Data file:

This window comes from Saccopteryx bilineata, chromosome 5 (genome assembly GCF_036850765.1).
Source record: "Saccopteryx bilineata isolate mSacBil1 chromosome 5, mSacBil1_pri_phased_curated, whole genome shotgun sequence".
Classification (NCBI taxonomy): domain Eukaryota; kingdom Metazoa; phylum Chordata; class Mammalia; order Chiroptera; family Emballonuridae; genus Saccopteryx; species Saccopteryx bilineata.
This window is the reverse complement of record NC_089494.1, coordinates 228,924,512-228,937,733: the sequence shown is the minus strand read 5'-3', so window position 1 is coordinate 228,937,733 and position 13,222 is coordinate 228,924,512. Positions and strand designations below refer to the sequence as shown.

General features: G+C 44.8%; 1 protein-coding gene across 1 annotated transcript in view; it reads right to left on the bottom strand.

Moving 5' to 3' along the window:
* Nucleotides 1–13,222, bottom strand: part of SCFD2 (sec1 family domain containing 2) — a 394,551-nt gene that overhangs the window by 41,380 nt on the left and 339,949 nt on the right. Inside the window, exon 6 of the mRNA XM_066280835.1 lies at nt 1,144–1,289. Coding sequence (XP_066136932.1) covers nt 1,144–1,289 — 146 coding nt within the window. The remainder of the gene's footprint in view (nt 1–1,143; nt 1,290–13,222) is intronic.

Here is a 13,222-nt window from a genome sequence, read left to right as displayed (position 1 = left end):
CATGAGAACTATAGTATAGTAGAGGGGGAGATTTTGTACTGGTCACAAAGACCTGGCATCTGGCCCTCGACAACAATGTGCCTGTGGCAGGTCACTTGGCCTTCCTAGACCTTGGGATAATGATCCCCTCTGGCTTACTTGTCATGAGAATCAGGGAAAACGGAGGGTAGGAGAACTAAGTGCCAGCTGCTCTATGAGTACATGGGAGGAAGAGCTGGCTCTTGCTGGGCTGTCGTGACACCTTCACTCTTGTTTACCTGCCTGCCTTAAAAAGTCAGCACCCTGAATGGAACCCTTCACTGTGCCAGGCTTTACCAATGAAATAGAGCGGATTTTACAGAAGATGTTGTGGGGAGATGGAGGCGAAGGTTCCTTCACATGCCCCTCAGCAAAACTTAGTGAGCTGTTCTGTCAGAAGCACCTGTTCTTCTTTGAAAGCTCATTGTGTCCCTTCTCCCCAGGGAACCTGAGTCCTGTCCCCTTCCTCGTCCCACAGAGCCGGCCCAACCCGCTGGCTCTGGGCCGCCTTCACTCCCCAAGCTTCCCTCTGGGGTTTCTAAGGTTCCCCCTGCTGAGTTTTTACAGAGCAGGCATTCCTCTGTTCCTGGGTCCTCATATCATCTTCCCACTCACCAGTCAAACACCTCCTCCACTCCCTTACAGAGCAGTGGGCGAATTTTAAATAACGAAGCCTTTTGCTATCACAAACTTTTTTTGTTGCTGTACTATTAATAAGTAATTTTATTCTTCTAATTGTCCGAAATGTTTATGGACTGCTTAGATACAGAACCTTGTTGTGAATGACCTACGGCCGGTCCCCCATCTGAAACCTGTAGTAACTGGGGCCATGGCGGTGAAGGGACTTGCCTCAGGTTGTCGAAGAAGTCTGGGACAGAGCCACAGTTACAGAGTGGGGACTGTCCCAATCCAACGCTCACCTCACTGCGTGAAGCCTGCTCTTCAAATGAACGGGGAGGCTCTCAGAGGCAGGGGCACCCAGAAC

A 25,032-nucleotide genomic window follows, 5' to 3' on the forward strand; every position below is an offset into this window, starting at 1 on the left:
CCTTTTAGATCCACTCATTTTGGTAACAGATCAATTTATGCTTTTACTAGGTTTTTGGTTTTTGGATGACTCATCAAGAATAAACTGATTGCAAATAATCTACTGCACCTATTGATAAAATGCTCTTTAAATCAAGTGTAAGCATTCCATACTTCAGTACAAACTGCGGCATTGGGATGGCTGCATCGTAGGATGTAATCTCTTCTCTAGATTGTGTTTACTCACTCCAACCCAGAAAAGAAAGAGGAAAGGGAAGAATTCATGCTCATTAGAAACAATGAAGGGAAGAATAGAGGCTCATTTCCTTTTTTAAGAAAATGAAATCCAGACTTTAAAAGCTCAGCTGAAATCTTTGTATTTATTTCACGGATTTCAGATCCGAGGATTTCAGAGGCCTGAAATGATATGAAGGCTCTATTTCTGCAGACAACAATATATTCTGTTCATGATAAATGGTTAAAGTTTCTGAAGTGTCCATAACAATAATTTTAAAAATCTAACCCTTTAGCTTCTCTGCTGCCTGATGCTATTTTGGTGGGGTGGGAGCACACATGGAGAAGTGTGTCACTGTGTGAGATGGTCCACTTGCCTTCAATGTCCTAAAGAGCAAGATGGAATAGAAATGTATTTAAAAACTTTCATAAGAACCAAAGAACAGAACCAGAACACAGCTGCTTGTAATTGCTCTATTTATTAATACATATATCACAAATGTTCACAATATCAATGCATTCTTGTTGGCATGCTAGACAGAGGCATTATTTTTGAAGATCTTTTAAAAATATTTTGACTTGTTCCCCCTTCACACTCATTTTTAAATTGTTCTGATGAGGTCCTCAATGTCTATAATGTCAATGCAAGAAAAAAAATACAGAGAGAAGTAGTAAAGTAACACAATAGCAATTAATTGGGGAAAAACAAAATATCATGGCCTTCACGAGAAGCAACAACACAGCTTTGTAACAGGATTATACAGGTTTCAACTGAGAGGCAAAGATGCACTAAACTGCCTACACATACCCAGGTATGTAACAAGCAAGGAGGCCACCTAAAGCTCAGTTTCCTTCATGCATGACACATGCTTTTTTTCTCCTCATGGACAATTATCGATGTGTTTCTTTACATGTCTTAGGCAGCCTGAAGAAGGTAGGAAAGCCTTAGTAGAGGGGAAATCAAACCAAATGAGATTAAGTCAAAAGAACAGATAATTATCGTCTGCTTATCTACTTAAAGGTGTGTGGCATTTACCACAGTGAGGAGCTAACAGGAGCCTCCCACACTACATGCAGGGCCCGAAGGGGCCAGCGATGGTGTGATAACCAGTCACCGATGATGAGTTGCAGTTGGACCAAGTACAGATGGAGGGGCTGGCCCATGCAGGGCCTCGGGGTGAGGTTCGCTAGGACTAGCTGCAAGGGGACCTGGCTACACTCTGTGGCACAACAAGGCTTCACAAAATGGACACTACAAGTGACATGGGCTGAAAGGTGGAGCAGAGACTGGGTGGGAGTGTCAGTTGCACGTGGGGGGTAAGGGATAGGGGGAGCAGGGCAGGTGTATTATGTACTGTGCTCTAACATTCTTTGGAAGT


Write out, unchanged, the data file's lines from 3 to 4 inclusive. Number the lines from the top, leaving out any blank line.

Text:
Classification (NCBI taxonomy): domain Eukaryota; kingdom Metazoa; phylum Chordata; class Mammalia; order Chiroptera; family Emballonuridae; genus Saccopteryx; species Saccopteryx bilineata.
This window is the reverse complement of record NC_089494.1, coordinates 228,924,512-228,937,733: the sequence shown is the minus strand read 5'-3', so window position 1 is coordinate 228,937,733 and position 13,222 is coordinate 228,924,512. Positions and strand designations below refer to the sequence as shown.